As expected, on Wednesday the UN Security Council voted to lift international sanctions on Eritrea, sanctions that were imposed back in 2009, as a reward for the country’s recent diplomatic opening to both Ethiopia and Djibouti.
Madagascar’s presidential election looks like it’s heading to a runoff between former presidents Andry Rajoelina, currently at 39 percent of the vote with 70 percent counted, and Marc Ravalomanana, at 36 percent. Incumbent Hery Rajaonarimampianina is way back at seven percent. There are widespread concerns about the reliability of the vote count, but assuming nothing major happens the runoff will take place on December 19.
Latvia’s would-be prime minister, New Conservative Party leader Janis Bordans, gave up his efforts to form a government on Wednesday after failing to find any coalition partners. Bordans got first crack at forming a government after October’s parliamentary election, which produced a badly fragmented outcome.
The Czech government formally announced on Wednesday that it will not participate in the Global Compact for Safe, Orderly and Regular Migration. It joins Austria, Hungary, and the US in rejecting the UN-sponsored measure. Czech Prime Minister Andrej Babiš had previously expressed his opposition to the compact so this comes as no surprise.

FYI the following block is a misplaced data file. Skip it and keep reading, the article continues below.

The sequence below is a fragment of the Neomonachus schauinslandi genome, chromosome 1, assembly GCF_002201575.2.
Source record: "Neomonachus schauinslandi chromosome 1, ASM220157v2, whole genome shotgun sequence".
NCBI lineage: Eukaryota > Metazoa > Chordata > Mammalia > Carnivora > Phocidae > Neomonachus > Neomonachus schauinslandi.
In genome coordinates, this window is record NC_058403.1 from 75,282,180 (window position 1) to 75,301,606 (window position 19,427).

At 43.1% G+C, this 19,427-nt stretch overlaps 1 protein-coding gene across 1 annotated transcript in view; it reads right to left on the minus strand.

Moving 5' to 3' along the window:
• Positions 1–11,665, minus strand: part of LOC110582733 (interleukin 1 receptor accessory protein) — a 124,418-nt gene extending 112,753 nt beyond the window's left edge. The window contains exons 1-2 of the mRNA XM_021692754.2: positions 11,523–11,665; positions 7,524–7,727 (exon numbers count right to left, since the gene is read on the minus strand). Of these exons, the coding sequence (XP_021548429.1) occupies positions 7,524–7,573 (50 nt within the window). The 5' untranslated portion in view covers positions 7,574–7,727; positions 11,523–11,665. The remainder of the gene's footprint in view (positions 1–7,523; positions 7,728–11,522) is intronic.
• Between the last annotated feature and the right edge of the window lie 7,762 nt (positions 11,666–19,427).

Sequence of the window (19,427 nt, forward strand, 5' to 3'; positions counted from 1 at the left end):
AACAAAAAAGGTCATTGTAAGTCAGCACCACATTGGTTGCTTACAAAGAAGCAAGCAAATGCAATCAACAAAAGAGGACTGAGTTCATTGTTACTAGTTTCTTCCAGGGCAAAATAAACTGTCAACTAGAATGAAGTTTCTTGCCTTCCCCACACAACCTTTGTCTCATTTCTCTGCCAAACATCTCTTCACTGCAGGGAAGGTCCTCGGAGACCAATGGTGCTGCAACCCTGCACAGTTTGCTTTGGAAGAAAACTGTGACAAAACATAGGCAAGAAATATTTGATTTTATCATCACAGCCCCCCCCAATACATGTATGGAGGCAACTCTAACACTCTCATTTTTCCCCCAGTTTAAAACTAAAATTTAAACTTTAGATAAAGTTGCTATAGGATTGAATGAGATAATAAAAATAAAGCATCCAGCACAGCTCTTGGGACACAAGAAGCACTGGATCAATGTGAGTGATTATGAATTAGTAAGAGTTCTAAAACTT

The Swedish parliament on Wednesday rejected Moderates party leader Ulf Kristersson’s second bid to become prime minister at the head of a minority government. This was always a long shot, but its failure would seem to make a snap election more likely than ever. There are few other options for forming a government apart from a grand left-right coalition, which nobody seems to want, or some partial grand coalition involving parts of both the center-left and center-right alliances that dominate Swedish politics. Enough parties have already pre-rejected such an arrangement that it’s hard to see how one could be cobbled together.
Try as I might, I just can’t bring myself to care that Donald Trump and Emmanuel Macron are fighting with one another, except occasionally to laugh about it. But I will note that Trump’s anti-Macron Twitter barrage on Tuesday came on the anniversary of the Paris terrorist attack in 2015. The French government on Wednesday suggested that Trump could have acted with a bit of “decency” on Tuesday, but if you’re expecting decency from this guy I have to say you must have been in a coma for the past decade.
So the European Union and the UK have a Brexit backstop deal, the thing they’ll fall back on in about 18 months when they haven’t been able to negotiate an actual Brexit deal and the UK’s transition period is nearing its end. The deal revolves around the Ireland-Northern Ireland border, where everybody wants to avoid a return to a hard border but nobody seems to be able to come up with a way to do that without making one or more groups of people very angry. In this case the anger is coming from Brexit hardliners in the Conservative Party and from the Democratic Unionist Party in Northern Ireland. Why? Well, mostly because it looks like Theresa May caved to EU demands.